Security Blogs Focused on Threat Intelligence
Data Analysis of CVE-2017-5638 Exploit Attempts
A major vulnerability, the Apache Struts 2 0-Day vulnerability (CVE-2017-5638), was recently discovered on March 6, 2017. Here at NTT Security, we analyze these types of vulnerabilities, setup detection capabilities and analyze any exploit attempts by threat actors as detected via the NTT Security Global Managed Security Services Platform.
This blog takes a further look, via data analysis, into the active exploit attempts of the Apache Struts 2 0-Day vulnerability as seen in the NTT Security Global Managed Security Services Platform. Through our analysis, we were able to uncover the source of the attacks, industries targeted, malware samples, and more. Additionally, based on our research, we were able to conclude that exploit attempts for this vulnerability will remain popular for some time, and have listed migitation and recommended actions further below in this blog to avoid future exploit attempts.Background
On March 6, Apache released a... read more >
Memory Forensics Comes into the Light
Recently, fileless malware has shown up in numerous LinkedIn articles, blog posts and research papers. It’s being discussed as the “new” threat to watch out for. I agree that this is an important topic, but I do not agree that it is a new threat. Rather, it has been a threat long ignored and is now being rapidly exploited by attackers.
To give some information about the threat, fileless malware is found only in memory, not in a file on disk. This attack is actually using Meterpreter code inside the physical memory of a domain controller. Along with the presence of Meterpreter, analysts discovered the use of PowerShell scripts within the Windows Registry. For those who are unaware, Meterpreter is a tool from the Metasploit framework, a free hacking tool commonly used by both penetration testers and criminal hackers. Once the attackers have successfully installed Meterpreter, they use various scripts to install a malicious service on the targeted host. After... read more >
Key points: decline in attacks, challenges in securing the retail industry, and an apparent increase in nation state-sponsored cyberattacks
During Q4 ’16, NTT Security researchers observed a noticeable shift in the types of attacks from previous quarters – particularly exhibited by a much narrower scope of attack vectors. Several vulnerabilities such as Oracle Server Backup in the retail industry and Linux password files in the finance industry were specifically targeted – likely indicative of criminals identifying specific flaws and crafting attacks to fit, a sign of more sophisticated and directed efforts.
This shift was also evident in an overall 35 percent decrease in total security-related events across client networks from Q3 ’16 to Q4 ’16, including continued declines of 25 percent in... read more >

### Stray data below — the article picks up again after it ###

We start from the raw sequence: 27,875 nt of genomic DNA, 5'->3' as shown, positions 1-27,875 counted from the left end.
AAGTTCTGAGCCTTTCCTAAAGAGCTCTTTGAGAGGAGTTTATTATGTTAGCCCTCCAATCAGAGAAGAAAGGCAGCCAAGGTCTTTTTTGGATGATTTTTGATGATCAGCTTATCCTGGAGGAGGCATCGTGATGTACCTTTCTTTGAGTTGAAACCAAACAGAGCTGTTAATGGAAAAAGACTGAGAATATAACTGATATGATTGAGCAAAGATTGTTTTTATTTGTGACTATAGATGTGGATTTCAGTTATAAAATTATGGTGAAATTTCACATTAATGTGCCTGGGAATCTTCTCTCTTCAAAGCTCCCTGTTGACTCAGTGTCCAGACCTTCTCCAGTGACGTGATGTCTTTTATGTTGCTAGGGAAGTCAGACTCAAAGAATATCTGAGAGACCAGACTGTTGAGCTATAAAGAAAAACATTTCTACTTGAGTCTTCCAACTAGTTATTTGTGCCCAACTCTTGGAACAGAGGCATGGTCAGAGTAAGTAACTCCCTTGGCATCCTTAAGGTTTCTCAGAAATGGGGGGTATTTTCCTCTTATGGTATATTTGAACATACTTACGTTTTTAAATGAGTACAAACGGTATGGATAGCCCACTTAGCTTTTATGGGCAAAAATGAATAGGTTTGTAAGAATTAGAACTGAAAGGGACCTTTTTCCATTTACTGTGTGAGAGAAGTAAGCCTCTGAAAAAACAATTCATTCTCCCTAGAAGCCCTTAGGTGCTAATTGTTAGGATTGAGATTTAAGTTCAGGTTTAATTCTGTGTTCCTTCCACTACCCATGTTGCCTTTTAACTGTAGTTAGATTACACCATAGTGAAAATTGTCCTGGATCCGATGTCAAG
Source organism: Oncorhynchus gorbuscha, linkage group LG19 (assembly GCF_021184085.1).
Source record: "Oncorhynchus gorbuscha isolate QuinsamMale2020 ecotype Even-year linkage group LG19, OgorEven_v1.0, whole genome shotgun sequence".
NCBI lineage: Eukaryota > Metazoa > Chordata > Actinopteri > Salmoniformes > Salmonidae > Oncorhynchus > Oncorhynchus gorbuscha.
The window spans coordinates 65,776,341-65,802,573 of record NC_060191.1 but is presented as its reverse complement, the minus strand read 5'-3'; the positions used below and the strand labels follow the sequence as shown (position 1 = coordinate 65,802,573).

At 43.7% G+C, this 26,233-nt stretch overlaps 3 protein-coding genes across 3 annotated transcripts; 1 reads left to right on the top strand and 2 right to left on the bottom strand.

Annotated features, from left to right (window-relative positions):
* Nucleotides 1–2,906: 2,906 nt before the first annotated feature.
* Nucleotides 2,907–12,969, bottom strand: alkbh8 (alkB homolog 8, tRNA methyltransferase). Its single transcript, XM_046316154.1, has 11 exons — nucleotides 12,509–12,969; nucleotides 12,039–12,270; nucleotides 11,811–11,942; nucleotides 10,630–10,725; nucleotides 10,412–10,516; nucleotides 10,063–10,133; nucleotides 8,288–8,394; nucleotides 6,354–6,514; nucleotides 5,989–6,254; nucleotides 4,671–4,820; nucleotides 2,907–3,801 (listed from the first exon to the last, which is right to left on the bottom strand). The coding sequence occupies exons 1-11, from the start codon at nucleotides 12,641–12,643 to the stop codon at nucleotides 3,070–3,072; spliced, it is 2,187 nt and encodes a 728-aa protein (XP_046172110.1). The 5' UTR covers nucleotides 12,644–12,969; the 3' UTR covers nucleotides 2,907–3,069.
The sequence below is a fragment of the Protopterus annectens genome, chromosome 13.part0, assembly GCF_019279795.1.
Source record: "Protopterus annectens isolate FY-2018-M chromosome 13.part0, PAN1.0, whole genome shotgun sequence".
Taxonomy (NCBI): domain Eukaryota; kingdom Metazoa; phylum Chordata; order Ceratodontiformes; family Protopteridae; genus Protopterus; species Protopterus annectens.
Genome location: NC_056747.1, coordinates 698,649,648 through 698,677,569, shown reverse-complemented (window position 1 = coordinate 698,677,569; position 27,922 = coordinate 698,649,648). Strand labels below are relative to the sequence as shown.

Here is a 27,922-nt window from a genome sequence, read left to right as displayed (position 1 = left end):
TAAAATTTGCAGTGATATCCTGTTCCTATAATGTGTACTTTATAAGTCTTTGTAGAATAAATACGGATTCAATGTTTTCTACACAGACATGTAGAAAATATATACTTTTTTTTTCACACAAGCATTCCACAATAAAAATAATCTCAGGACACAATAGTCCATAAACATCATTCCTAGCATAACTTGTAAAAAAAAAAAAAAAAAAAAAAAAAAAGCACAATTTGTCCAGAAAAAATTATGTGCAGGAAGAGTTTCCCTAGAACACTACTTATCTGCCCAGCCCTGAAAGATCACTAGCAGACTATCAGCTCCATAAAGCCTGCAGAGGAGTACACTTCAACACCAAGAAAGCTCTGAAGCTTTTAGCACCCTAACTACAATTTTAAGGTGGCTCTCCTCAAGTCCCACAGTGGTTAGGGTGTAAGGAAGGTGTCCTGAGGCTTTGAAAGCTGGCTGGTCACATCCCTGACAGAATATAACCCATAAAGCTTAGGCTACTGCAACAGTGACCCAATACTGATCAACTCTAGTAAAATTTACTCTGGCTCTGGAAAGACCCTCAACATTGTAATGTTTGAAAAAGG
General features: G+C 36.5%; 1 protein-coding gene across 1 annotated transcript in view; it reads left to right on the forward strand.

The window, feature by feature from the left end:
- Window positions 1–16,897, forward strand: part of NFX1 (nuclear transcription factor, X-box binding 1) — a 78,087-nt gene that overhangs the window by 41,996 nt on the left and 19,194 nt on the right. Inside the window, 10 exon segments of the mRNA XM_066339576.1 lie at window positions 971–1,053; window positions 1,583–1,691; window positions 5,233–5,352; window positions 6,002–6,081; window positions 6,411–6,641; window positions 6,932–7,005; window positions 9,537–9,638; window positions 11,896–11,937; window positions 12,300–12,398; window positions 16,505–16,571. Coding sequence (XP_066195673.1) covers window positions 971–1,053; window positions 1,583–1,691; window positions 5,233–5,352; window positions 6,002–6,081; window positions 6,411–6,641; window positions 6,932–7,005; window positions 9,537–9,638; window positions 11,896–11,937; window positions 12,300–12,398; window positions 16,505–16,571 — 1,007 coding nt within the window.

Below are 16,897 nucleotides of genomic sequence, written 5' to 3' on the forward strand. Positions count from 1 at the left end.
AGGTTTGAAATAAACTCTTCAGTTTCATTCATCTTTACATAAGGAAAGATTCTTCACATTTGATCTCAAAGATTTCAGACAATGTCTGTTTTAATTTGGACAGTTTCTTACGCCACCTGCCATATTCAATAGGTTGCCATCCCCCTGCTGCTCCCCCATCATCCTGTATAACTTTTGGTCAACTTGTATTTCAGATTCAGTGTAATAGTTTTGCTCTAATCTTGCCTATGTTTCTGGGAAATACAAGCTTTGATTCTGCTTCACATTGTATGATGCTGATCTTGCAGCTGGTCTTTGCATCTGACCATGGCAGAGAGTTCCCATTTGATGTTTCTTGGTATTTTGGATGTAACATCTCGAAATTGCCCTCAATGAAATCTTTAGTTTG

Ransomware in the health care industry, the ‘direct cash-back’ revenue model, targeting the Internet of Things (IoT), securing SWIFT networks, and a notable decrease in reconnaissance activity.
During Q3 ’16, NTT Security researchers observed attacks which exhibited the same characteristics as those a year ago in Q3 ’15 – a notable decrease in reconnaissance and an increase in application attacks, with attackers likely maintaining a persistent presence in the target environment.
NTT Security observed a 38 percent drop in security-related events from Q2 ’16 to Q3 ’16. While that seems like an amazing statistic, it included a dramatic 91 percent decrease in reconnaissance and a 64 percent decrease in suspicious activity, which may indicate more of a change in focus than a dramatic fall off in attack volume.
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Shrinking variety of attacks, inside Business Email Compromises, update on ransomware, perspective on China’s new Five Year Plan, and highlights from PCI DSS 3.2.
Solutionary observed a flattening of attack types during Q2 ’16. In recent quarters, web applications made up as much as 42 percent of observed attacks. In Q2 ’16, web application attacks made up 24 percent of such attacks. The top three attack types – web-application... read more >
Evolving attack patterns, views of BASHLITE and JOOMLA, and a look forward on Android
The Solutionary Security Engineering Research Team (SERT) released its Q4 2015 Quarterly Threat Report today.
As the source of 63 percent of all detected attacks and 79 percent of all detected malware, the United States is once again the most hostile source of cyberattacks. As we’ve seen in the past, this does not mean the attackers are within the U.S. but are using U.S. infrastructure as their launching pads. A 77 percent drop in reconnaissance activity from Q3 ’15 to Q4 ’15 indicates reconnaissance activity has plummeted nearly 88 percent from levels seen in Q2 ’15.
Malware detection and trends continue to vary widely from quarter to quarter, but one interesting observation is that the top five sources of malware accounted for 79 percent of all malware detected during Q4 ‘15. While detected malware rose only slightly through Q4... read more >
CVE-2016-0728: Evaluating the Threat Level
On January 14, 2016 researchers at Perception Point identified a 0-day local privilege escalation vulnerability (CVE-2016-0728) in Linux Kernel versions 3.8 to 4.4 (2012 – 2016). This flaw exists due to the kernel’s keyrings security facility used to retain cached security data, authentication keys, encryption keys and other data. Using a local user account, one can free a referenced keyring object and overwrite it to be executed in the kernel, escalating privileges to root. Based on statistics provided by Perception Point, tens of millions of personal computers (PCs), servers and 66% of all Android devices may be vulnerable.